[4830-01-u] DEPARTMENT OF THE TREASURY Internal Revenue Service 26 CFR Part 1 [REG-106012-98] RIN 1545-AW17 Definition

of Contribution in Aid of Construction Under Section 118(c) AGENCY: Internal Revenue Service (IRS), Treasury. ACTION: Notice of proposed rulemaking and notice of public hearing. SUMMARY: This document contains proposed regulations concerning the definition of a contribution in aid of construction under section 118(c) and the adjusted basis of any property acquired with a contribution in aid of construction. The proposed regulations affect a regulated public utility that provides water or sewerage services because a qualifying contribution in aid of construction is treated as a contribution to the capital of the utility and excluded from gross income. This document also provides notice of a public hearing on these proposed regulations. DATES: Written and electronic comments must be received by March 22, 2000. Outlines of topics to be discussed at the public hearing scheduled for April 27, 2000, must be received by April 6, 2000. ADDRESSES: Send submissions to: CC:DOM:CORP:R (REG-106012-98), room 5226, Internal Revenue Service, POB 7604, Ben Franklin Station, Washington, DC 20044. Submissions may be hand delivered Monday through Friday between the hours of 8 a.m. and 5 p.m. to: CC:DOM:CORP:R (REG-106012-98), Courier’s Desk,

-2Internal Revenue Service, 1111 Constitution Avenue, NW., Washington, DC. Alternatively, taxpayers may submit comments electronically via the Internet by selecting the “Tax Regs” option on the IRS Home Page, or by submitting comments directly to the IRS Internet site at http://www.irs.ustreas.gov/tax_regs/regslist.html. The public hearing will be held in room 2615, Internal Revenue Building, 1111 Constitution Avenue, NW., Washington, DC. FOR FURTHER INFORMATION CONTACT: Concerning the regulations, Paul Handleman, (202) 622-3040; concerning submissions, the hearing, and/or to be placed on the building access list to attend the hearing, LaNita Van Dyke, (202) 622-7180 (not toll-free numbers). SUPPLEMENTARY INFORMATION: Paperwork Reduction Act The collection of information contained in this notice of proposed rulemaking has been submitted to the Office of Management and Budget for review in accordance with the Paperwork Reduction Act of 1995 (44 U.S.C. 3507(d)). Comments on the collection of information should be sent to the Office of Management and Budget, Attn: Desk Officer for the Department of the Treasury, Office of Information and Regulatory Affairs, Washington, DC 20503, with copies to the Internal Revenue Service, Attn: IRS Reports Clearance Officer, OP:FS:FP, Washington, DC 20224. Comments on the collection of information should be received by February 18, 2000. Comments are specifically requested concerning:

-3Whether the proposed collection of information is necessary for the proper performance of the functions of the IRS, including whether the information will have practical utility; The accuracy of the estimated burden associated with the proposed collection of information (see below); How the quality, utility, and clarity of the information to be collected may be enhanced; How the burden of complying with the proposed collection of information may be minimized, including through the application of automated collection techniques or other forms of information technology; and Estimates of capital or start-up costs and costs of operation, maintenance, and purchase of services to provide information. The requirement for the collection of information in this notice of proposed rulemaking is in §1.118-2(e). The information is required by the IRS to establish that a taxpayer has notified the IRS of amounts to be treated as a contribution to capital under section 118(c). This information will be used to determine when the statutory period for the assessment of any deficiency attributable to any contribution to capital under section 118(c) expires. The collection of information is mandatory. The likely respondents are businesses and other for-profit organizations. Estimated total annual reporting burden: 100 hours. The estimated annual burden per respondent varies from .5 hours to 5 hours, depending on individual circumstances, with an estimated average of 1 hour. Estimated number of respondents : 100.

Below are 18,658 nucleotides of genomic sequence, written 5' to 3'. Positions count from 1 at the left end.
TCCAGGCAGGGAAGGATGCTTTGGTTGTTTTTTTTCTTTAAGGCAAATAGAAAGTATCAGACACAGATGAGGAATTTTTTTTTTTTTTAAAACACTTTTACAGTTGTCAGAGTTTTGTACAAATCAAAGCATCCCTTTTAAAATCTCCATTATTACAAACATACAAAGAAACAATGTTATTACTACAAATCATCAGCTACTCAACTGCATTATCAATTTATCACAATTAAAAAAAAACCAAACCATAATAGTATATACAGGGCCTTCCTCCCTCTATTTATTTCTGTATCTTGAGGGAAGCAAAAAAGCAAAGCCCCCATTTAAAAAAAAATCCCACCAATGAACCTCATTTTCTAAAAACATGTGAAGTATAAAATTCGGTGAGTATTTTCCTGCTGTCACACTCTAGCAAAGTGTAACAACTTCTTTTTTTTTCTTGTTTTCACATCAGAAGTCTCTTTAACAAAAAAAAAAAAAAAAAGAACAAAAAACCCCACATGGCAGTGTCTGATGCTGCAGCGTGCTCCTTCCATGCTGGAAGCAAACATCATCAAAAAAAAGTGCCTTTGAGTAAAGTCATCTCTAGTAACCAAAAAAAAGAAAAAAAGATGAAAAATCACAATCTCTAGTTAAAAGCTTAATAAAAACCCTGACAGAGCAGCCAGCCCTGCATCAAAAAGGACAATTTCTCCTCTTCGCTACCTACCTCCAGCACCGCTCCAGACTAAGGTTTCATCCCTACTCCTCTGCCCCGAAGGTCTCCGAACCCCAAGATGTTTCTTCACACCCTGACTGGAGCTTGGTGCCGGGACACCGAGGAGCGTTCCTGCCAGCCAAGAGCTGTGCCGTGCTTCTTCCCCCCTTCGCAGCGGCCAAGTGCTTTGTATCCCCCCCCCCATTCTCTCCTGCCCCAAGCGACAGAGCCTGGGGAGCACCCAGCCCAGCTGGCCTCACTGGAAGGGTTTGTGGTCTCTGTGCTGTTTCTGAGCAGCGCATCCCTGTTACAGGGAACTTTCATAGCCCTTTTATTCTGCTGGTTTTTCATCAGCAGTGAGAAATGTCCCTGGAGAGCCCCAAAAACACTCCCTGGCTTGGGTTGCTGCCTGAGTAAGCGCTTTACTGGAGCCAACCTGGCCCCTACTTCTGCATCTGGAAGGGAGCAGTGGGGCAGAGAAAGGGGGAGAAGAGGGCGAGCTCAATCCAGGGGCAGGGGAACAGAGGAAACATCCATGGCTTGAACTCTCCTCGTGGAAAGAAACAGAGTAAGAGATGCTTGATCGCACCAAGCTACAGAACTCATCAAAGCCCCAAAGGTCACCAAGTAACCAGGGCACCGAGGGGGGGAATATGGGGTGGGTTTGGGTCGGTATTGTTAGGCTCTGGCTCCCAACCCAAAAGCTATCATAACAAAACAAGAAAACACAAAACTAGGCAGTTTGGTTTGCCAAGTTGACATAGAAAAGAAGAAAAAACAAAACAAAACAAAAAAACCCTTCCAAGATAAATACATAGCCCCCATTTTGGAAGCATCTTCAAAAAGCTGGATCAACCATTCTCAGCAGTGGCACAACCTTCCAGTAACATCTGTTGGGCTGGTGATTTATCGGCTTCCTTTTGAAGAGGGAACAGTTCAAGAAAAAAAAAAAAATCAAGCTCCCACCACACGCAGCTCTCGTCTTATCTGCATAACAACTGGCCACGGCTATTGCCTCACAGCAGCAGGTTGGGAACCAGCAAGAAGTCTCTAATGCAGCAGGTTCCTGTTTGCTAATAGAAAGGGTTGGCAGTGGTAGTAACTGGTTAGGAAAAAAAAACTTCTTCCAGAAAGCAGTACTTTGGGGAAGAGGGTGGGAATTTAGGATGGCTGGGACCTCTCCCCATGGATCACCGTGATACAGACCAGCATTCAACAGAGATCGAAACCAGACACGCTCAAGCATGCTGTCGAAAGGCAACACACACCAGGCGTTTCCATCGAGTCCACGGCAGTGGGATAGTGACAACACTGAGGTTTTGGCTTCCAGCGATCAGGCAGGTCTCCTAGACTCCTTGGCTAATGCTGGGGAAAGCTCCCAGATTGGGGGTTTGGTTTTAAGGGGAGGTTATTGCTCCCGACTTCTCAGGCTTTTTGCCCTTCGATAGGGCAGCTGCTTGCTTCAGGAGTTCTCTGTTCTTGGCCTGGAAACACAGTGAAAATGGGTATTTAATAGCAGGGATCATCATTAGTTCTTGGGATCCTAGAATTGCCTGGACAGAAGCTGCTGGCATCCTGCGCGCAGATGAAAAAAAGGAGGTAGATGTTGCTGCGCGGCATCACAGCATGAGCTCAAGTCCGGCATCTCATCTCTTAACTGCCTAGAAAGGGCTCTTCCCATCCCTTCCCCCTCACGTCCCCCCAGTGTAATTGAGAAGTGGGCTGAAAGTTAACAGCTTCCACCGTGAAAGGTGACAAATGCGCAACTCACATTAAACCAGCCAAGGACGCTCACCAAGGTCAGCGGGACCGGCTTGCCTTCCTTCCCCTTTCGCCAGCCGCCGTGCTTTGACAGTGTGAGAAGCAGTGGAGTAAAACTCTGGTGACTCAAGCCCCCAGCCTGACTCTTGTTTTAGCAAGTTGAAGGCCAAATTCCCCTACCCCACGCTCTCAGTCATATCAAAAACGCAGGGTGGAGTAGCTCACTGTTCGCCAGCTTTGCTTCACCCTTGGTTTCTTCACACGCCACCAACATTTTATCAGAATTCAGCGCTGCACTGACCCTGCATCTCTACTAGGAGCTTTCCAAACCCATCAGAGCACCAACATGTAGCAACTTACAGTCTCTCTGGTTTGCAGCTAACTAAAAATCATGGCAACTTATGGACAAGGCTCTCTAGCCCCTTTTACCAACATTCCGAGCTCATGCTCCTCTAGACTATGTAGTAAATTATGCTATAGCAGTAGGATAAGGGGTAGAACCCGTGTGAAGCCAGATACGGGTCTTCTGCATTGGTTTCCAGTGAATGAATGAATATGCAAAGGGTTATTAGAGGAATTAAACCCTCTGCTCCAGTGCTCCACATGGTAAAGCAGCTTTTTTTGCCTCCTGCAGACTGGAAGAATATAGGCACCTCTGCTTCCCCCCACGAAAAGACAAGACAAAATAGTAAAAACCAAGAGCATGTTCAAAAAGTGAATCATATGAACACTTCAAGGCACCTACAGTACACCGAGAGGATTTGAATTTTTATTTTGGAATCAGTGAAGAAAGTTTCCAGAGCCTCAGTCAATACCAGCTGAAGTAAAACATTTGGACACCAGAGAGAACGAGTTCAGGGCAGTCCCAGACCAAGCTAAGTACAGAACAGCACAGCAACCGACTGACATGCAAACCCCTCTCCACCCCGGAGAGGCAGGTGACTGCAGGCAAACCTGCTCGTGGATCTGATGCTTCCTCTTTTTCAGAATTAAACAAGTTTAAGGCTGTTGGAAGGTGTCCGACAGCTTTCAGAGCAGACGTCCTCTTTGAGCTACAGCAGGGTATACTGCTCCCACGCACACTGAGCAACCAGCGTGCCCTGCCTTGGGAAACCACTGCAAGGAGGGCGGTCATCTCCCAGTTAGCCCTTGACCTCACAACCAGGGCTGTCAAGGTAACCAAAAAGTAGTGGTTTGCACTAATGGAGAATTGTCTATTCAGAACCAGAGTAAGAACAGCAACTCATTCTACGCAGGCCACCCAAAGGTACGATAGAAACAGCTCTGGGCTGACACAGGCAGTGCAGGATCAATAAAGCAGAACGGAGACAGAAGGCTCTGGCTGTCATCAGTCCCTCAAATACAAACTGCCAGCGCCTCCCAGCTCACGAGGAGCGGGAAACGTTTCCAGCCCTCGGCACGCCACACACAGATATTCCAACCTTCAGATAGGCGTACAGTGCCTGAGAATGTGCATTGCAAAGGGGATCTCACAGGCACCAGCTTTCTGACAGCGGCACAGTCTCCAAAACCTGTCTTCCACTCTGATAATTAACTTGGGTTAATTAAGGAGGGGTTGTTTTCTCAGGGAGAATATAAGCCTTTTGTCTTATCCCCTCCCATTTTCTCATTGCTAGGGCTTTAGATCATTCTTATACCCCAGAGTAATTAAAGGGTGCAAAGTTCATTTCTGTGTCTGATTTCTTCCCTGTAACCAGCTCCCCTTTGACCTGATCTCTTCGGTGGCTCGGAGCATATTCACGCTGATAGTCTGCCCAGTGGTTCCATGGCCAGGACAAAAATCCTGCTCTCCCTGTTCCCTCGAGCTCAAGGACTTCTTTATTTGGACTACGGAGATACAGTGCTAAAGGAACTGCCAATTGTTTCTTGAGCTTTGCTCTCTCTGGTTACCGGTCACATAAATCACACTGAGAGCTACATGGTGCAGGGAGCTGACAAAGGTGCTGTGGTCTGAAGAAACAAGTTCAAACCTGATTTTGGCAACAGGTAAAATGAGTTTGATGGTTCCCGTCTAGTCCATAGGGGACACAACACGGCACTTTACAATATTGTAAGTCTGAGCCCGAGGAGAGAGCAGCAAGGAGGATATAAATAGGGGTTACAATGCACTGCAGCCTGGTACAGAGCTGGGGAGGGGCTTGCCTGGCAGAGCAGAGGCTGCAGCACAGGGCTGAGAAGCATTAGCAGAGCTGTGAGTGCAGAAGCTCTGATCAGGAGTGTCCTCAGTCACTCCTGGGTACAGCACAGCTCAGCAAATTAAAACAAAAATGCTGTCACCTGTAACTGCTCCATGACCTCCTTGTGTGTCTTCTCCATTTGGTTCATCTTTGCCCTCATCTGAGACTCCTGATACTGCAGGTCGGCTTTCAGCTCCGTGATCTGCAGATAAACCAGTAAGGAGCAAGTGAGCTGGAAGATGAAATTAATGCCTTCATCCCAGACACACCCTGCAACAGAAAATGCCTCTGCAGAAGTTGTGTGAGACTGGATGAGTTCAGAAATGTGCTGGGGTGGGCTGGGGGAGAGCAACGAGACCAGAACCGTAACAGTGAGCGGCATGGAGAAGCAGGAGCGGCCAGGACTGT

-4Estimated annual frequency of responses: annually. An agency may not conduct or sponsor, and a person is not required to respond to, a collection of information unless the collection of information displays a valid control number assigned by the Office of Management and Budget. Books or records relating to a collection of information must be retained as long as their contents may become material in the administration of any internal revenue law. Generally, tax returns and tax return information are confidential, as required by 26 U.S.C. 6103. Background This document contains proposed amendments to the Income Tax Regulations (26 CFR part 1) to provide regulations under section 118(c) of the Internal Revenue Code of 1986. Section 118(c) was added to the Code by section 1613(a)(1)(B) of the Small Business Job Protection Act of 1996 (SBJPA of 1996), 1996-3 C.B. 155, 248-250. Under section 1613(a)(3) of the SBJPA of 1996, the amendments made by section 1613(a) apply to amounts received after June 12, 1996. Explanation of Provisions Contribution to Capital Section 118(a) generally provides that, in the case of a corporation, gross income does not include any contribution to the capital of the taxpayer. Under section 118(b), a contribution in aid of construction generally is not a contribution to the capital of the taxpayer and is not excluded from gross income under section 118(a).